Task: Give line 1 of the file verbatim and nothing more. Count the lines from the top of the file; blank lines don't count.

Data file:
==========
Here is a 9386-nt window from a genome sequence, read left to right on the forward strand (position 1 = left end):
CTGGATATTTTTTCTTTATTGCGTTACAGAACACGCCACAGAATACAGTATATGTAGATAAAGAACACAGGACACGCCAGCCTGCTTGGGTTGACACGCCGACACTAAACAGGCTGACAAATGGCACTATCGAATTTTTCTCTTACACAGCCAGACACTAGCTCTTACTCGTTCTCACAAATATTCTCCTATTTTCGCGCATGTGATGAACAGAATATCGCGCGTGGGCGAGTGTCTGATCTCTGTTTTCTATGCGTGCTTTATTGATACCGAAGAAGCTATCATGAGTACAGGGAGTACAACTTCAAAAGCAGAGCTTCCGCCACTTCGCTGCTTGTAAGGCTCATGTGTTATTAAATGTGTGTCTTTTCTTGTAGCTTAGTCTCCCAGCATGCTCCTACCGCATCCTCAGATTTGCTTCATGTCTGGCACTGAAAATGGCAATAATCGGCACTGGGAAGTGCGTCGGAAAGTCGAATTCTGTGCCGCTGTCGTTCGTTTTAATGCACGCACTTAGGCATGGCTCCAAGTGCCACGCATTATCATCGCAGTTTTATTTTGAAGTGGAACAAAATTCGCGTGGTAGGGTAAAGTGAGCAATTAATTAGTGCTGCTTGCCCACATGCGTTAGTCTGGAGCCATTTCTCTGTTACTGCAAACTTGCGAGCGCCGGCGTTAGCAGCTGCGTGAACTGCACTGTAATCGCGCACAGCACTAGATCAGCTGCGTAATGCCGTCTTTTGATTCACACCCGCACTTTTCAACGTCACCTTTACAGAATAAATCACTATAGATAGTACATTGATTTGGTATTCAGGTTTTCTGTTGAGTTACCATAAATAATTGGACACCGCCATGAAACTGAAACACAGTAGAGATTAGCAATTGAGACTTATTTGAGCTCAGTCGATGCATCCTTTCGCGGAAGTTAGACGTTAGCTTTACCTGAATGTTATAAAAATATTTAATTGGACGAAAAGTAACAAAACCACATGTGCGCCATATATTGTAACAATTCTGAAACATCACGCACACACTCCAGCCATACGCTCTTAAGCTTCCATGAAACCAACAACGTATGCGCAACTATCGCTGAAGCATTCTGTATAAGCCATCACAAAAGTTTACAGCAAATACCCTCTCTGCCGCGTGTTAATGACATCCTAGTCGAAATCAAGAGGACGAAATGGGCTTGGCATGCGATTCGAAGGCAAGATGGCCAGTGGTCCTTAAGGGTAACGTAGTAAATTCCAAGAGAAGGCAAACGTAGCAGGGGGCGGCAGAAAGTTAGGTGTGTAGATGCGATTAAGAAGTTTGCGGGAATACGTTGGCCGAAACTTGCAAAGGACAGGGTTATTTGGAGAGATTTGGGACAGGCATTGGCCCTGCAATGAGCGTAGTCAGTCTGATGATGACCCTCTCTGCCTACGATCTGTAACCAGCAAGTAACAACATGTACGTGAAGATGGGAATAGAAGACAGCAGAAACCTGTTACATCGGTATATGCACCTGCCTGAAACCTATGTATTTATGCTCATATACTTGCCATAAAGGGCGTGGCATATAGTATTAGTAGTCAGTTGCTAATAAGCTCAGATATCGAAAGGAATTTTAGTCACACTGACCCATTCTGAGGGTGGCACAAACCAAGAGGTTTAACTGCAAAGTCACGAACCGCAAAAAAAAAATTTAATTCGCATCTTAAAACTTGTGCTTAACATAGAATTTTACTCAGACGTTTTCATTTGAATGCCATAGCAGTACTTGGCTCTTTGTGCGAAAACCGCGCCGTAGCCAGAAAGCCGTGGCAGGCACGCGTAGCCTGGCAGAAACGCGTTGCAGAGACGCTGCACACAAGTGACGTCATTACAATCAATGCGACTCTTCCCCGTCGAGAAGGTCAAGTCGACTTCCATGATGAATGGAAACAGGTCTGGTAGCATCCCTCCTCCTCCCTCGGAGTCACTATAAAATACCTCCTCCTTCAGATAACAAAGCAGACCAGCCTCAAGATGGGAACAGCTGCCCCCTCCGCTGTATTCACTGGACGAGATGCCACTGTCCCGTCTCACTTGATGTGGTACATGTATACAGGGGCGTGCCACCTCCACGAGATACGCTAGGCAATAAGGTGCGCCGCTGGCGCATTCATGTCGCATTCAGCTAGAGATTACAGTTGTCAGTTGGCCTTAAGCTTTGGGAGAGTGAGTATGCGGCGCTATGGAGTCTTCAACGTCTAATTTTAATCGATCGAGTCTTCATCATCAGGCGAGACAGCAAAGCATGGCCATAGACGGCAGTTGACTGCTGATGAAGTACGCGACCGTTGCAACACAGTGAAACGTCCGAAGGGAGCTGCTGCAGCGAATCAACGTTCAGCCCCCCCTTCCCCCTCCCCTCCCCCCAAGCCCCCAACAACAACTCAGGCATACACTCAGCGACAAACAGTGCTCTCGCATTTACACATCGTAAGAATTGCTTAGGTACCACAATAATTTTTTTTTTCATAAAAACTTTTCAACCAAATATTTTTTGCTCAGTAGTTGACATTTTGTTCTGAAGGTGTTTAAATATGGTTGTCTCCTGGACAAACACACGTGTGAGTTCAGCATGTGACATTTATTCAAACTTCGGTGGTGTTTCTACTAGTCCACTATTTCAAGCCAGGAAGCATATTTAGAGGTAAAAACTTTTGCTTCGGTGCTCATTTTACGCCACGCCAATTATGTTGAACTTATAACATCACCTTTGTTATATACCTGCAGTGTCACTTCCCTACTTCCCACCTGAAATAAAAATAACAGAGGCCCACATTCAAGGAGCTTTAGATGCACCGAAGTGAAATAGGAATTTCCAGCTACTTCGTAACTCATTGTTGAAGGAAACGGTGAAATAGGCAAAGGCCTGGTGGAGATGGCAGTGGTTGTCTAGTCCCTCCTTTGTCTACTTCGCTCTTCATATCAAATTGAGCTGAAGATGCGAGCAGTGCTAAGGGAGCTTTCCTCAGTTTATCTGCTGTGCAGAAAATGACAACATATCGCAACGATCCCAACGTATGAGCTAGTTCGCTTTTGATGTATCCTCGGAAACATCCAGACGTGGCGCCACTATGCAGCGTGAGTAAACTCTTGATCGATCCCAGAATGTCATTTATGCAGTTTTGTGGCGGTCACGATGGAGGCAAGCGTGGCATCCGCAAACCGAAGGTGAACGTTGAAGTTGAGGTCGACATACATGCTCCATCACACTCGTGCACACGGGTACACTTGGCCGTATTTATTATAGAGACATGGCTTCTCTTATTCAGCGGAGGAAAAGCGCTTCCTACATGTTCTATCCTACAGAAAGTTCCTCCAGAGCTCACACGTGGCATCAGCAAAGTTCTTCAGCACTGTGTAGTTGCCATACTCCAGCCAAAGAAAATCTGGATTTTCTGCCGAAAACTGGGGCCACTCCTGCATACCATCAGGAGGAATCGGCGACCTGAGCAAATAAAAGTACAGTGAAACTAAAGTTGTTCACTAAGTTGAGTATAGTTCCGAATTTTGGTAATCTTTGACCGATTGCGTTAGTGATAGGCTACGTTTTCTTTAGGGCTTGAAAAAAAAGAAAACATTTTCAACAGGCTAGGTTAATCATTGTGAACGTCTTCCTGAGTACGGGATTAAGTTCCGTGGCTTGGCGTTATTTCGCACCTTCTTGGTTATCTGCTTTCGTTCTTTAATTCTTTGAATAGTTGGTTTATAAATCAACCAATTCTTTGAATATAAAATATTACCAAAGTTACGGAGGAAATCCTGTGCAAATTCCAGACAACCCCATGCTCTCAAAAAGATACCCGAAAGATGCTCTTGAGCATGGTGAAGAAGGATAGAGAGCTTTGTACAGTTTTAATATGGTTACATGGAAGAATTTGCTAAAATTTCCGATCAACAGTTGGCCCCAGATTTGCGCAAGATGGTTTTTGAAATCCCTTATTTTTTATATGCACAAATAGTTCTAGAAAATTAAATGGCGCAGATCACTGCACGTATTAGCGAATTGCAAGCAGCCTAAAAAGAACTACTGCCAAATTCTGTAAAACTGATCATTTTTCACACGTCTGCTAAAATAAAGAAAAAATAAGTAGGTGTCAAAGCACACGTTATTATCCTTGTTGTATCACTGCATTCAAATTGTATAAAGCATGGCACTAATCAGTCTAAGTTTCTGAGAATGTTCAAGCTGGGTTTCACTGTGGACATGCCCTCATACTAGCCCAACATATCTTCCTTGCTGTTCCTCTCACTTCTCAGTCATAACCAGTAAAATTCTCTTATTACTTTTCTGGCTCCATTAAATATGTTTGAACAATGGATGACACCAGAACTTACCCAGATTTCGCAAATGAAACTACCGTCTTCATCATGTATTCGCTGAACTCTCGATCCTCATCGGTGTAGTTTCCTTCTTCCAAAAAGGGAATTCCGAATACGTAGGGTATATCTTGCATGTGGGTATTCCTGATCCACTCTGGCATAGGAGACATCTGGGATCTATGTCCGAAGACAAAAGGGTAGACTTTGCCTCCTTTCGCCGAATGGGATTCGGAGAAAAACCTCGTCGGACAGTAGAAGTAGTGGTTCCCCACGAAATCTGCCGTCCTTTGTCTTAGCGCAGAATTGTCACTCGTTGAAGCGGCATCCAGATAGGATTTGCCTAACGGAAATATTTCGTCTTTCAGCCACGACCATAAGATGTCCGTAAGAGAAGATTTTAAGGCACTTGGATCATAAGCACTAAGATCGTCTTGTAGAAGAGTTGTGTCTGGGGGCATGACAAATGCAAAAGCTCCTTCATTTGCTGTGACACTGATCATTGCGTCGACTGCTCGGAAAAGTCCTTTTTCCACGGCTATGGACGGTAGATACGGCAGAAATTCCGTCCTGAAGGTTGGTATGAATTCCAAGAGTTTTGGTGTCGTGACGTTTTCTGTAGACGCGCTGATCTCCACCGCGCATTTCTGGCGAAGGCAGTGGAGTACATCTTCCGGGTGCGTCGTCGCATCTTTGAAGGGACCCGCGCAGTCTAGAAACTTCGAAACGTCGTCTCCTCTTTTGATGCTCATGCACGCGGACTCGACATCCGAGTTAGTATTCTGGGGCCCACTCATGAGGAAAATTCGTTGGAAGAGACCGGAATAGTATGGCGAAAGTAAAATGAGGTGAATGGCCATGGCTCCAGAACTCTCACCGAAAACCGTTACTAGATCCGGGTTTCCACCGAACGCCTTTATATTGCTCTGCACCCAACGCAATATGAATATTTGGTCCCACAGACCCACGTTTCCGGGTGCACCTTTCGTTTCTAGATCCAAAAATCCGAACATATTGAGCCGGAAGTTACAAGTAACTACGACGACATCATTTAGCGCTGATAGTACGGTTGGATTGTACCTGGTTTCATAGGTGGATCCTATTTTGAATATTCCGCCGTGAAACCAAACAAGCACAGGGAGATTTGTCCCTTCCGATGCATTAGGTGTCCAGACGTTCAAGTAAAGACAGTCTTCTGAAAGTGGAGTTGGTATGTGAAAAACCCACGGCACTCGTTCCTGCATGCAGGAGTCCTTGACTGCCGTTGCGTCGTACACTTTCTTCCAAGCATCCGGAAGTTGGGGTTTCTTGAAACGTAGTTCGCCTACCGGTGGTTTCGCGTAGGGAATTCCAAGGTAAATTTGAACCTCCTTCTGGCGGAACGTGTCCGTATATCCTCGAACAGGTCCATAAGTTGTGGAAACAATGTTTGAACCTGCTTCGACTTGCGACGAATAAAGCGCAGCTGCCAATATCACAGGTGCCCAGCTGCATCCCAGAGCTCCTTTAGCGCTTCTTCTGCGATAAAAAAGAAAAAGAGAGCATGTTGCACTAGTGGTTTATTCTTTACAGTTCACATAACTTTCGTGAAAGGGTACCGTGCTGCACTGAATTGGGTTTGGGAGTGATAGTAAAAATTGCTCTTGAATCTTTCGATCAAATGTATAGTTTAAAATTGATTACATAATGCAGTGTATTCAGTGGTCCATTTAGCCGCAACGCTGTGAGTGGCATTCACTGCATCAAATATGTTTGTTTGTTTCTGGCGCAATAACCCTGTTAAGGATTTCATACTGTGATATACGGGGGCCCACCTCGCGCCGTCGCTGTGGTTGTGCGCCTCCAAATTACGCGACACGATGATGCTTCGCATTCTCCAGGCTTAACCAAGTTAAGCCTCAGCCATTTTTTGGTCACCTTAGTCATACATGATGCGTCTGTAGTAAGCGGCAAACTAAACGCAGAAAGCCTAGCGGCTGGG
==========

Here is a 9386-nt window from a genome sequence, read left to right on the forward strand (position 1 = left end):